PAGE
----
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Pacific Leatherback Project in PNG Awarded Conservation Grant

Makata receives $2,000 for community sea turtle project

The Papua New Guinea project to protect critically endangered Pacific leatherback sea turtles that operated as a project of Sea Turtle Restoration Project for three years has received a United Nations grant to continue the work as a now-independent community-based NGO called MAKATA.

“We congratulate MAKATA on continuing this important community based marine conservation for sea turtles with the support of the international community,” said Teri Shore, Program Director for Sea Turtle Restoration Project.

The press release follows:

Turtle Conservation in Papua New Guinea: Karkum Conservation Area

The Secretariat of the Pacific Regional Environment Programme’s (SPREP) financial assistance of US$2000 to the Mas Kagin Tapani Association (also known as Makata), a community based conservation organisation in Papua New Guinea, will aid efforts to protect nests of the endangered Leatherback and Green sea turtles in the Karkum Conservation Area to help maximise hatchling production for these two species. The collection of important nesting data, as well as general education and awareness is also an integral component.

The Karkum Conservation area, situated some 60km north of the provincial capital of Madang, is an initiative of the Duargo Community Development Association (DCDA). The Makata, whose name means “Sea Guardian” in the local Bel or Takia languages of Madang, manages and supports the initiative. The Duargo community, comprising six villages with over 3000 people, decided to establish a conservation area covering their gray sand beaches to preserve the leather back turtle from extinction.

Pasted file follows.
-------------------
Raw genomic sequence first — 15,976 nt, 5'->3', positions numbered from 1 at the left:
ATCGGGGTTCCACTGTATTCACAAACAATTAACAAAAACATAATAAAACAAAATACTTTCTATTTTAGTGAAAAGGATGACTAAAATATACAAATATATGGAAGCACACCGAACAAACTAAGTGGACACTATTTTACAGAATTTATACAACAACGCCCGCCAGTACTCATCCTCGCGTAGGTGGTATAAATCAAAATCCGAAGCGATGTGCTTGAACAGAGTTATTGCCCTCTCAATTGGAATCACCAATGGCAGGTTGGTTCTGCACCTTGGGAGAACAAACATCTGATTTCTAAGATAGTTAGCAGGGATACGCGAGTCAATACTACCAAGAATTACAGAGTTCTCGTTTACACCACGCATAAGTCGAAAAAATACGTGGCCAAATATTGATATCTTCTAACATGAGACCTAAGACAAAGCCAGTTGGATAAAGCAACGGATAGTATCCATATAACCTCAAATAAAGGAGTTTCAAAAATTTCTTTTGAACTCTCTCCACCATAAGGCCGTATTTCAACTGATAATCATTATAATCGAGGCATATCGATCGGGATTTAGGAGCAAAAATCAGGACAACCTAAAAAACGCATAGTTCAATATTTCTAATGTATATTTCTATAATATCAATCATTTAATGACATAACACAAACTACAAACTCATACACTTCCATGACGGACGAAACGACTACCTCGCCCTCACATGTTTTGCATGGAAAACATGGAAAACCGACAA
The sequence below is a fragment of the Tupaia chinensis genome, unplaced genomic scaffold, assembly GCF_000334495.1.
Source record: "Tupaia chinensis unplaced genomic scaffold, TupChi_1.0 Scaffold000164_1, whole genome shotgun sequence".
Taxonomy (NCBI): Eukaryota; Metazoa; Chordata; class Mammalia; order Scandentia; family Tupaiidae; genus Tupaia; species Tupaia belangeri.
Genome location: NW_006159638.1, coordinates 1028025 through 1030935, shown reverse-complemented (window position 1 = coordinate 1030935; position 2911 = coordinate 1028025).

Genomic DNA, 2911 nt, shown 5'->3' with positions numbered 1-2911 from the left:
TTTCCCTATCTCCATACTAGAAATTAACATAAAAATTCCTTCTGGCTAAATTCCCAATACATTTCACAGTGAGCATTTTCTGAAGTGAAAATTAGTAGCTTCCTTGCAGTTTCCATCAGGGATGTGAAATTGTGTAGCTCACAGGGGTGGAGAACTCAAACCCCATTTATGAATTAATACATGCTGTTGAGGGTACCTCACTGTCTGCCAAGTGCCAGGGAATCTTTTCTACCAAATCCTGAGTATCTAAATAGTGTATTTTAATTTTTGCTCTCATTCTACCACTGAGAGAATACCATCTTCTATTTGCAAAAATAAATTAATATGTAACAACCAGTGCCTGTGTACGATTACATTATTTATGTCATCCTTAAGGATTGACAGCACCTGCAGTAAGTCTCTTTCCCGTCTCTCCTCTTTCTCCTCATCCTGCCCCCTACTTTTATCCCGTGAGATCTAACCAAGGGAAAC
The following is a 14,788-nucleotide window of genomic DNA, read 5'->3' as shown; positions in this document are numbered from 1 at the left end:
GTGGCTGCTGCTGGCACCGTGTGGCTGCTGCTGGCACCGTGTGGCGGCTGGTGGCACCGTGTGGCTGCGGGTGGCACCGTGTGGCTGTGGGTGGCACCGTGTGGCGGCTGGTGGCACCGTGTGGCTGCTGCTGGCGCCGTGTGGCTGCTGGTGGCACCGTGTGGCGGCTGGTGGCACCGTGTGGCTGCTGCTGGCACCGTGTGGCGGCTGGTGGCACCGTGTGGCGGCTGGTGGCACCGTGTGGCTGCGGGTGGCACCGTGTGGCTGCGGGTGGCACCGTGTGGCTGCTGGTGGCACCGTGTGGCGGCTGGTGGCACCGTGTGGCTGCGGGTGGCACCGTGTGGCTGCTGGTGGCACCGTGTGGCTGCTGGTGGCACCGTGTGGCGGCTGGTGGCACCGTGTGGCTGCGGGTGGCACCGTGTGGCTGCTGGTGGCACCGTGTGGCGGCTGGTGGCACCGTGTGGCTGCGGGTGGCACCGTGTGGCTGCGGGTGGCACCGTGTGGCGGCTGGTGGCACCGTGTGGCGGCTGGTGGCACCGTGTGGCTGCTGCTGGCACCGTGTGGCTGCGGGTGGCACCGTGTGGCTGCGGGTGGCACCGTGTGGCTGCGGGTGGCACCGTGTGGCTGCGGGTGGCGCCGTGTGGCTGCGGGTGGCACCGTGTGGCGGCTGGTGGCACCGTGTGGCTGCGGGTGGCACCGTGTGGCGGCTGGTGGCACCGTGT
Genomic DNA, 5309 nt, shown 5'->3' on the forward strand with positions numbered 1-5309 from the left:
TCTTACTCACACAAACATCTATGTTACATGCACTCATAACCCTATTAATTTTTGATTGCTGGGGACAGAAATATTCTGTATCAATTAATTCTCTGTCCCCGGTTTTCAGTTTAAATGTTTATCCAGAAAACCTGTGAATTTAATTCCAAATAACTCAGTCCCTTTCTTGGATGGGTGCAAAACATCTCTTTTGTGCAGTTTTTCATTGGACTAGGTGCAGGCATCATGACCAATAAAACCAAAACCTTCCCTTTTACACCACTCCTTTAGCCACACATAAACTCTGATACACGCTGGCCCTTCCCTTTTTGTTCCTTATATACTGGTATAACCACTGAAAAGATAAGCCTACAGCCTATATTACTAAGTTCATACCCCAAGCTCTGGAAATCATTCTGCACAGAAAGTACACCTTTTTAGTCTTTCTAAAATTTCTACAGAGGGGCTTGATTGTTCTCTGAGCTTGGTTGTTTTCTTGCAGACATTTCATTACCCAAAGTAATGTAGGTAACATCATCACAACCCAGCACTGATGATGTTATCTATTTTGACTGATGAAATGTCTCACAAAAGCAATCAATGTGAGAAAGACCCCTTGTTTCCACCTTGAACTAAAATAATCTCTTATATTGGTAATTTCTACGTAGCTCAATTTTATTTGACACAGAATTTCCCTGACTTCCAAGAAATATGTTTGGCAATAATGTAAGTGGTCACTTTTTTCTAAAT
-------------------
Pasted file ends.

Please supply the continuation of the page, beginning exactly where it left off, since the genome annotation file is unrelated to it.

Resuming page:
Mr Wenceslaus Magun, National Coordinator of the Makata, said they started the turtle conservation project in 2006 as part of the Sea Turtle Restoration Project and, by 2009, had motivated communities to change their habitual killing of turtles and harvesting of turtle eggs.

He explained that a turtle training workshop funded by STRP last year and facilitated by one of SPREP’s former staff, Job Opu, had resulted in the DCDA forming beach rangers who are responsible for tagging turtles, recording data and protecting nests by deploying protective grids over the nests. These protective grids are made from bamboo, which grows in clumps along the adjacent foreshore.

He added that the beach rangers were also well versed with turtle and wider-marine conservation issues and were able to articulate these through awareness campaigns to other coastal communities along the Madang coasts.

Commenting on SPREP’s assistance to the Makata, SPREP’s Marine Species Officer, Mr Lui Bell said, “Assistance from SPREP to the Makata is important to as it continues to support the Karkum community’s conservation efforts.”

SPREP will continue to support both Makata and the DCDA in any way possible, with further long term assistance being sought through linking Makata with potential donors.

Mr Bell said part of a Letter of Agreement which SPREP has with Makata includes submission of a report documenting recommendations on needs for the improvement of the community project.

Of the seven species of the world’s marine turtles, six occur in PNG marine waters. These include the Flatback, Green, Hawksbill, Leatherback, Loggerhead and Olive Ridley turtles. Of these six, the Hawksbill, Green and Leatherback turtles are most common.

From previous survey results and anecdotal information, PNG has some of the largest remaining populations of Hawksbill, Green and Leatherback turtles in the world today. However, these populations and especially the leatherback turtle have rapidly declined.

Photo of Karkum Conservation Community courtesy of Stuart Chape
Related Link: Pacific Islands Regional Marine Species Programme 2008 – 2012
Contact Name Lui Bell

e-mail luib@sprep.org
Phone (685) 21929
Fax (685) 20231